VIENNA - West Virginia's 150th birthday, the sesquicentennial, was celebrated Thursday in Vienna with a parade of antique cars and a ceremony in Jackson Park.
Vienna Councilman Jim Miracle spoke about how West Virginia's establishment makes its history unique among the states.
"West Virginia has a unique standing as we are the only state made out of a war," he said. "The people who settled Vienna and the people who settled Parkersburg got together and the people of Wood County spearheaded to get us out of Virginia when they decided to secede from the Union."
Marietta Mayor Joe Matthews leads the Pledge of Allegiance at Vienna’s West Virginia Day ceremony. (Photo by Jeffrey Saulton)
Miracle said the first and second conventions to look at the possibility of becoming a second state were paid for by people from Wood County.
"Wood County needs to be proud of the fact that we were the spearhead and had the people who figured out a way to do it and how to legally do it to make us the state we are today," he said.
A representative for Sen. Joe Manchin, Chris Chiles, read a statement from the senator regarding the celebration.
"It is my privilege to welcome all of you to this very celebration of West Virginia's 150th birthday, a brave and daring declaration of statehood that is unprecedented in the history of the United States of America," he wrote. "Born out of the fiery turmoil of the Civil War, West Virginia was founded by courageous patriots, led by President Abraham Lincoln, who were willing to risk their lives and fortunes in the united pursuit of justice and freedom for all."
Manchin's letter said West Virginia chose to remain in the union and remains a state dedicated to the ideas of life, liberty and the pursuit of happiness.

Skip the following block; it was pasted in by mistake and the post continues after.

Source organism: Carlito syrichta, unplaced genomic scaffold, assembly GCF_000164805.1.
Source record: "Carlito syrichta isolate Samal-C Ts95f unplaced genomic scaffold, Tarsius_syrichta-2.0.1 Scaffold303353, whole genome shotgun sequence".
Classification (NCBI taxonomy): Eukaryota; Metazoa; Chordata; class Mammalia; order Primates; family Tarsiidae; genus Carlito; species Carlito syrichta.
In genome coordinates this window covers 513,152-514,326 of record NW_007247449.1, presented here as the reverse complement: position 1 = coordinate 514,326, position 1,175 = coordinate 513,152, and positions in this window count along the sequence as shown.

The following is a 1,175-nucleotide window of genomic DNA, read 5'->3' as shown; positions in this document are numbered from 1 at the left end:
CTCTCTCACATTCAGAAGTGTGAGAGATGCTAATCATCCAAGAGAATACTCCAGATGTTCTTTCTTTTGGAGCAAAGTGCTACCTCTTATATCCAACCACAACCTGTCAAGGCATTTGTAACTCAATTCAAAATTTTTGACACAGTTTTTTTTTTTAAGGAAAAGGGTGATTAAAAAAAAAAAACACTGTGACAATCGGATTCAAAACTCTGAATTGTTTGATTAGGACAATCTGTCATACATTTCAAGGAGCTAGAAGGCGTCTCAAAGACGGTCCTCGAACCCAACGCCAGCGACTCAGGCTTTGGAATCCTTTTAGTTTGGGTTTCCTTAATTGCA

Vienna Mayor Randy Rapp read a letter he received from Sen. Jay Rockefeller, D-W.Va.
Rapp said the letter touches on the aspects that make West Virginia special. Rapp said he wanted the younger people in attendance to remember this anniversary since they may be around for the 200th anniversary.
"Fifty years ago I was on the outside looking in, a young man in awe of a state knit so tightly and beautifully, a place whose people are so closely connected but welcomed me and shared their treasured home," Rockefeller wrote. "A place where the mountains lead to heaven and dirt roads lead to home. Supper time is family time and neighbors always give with both hands, where summer means 4-H camp and sugar maples glow in the fall, the winter tests resilience and the sound of spring peepers bring us joy."
Rockefeller said he found his life's passion in public service while in West Virginia, work he said he has felt grateful to perform and found his forever home.
Rapp said he wanted to thank those at the celebration for being part of it and "for what each and everyone of you do in your daily lives to make Vienna and West Virginia the special place it is."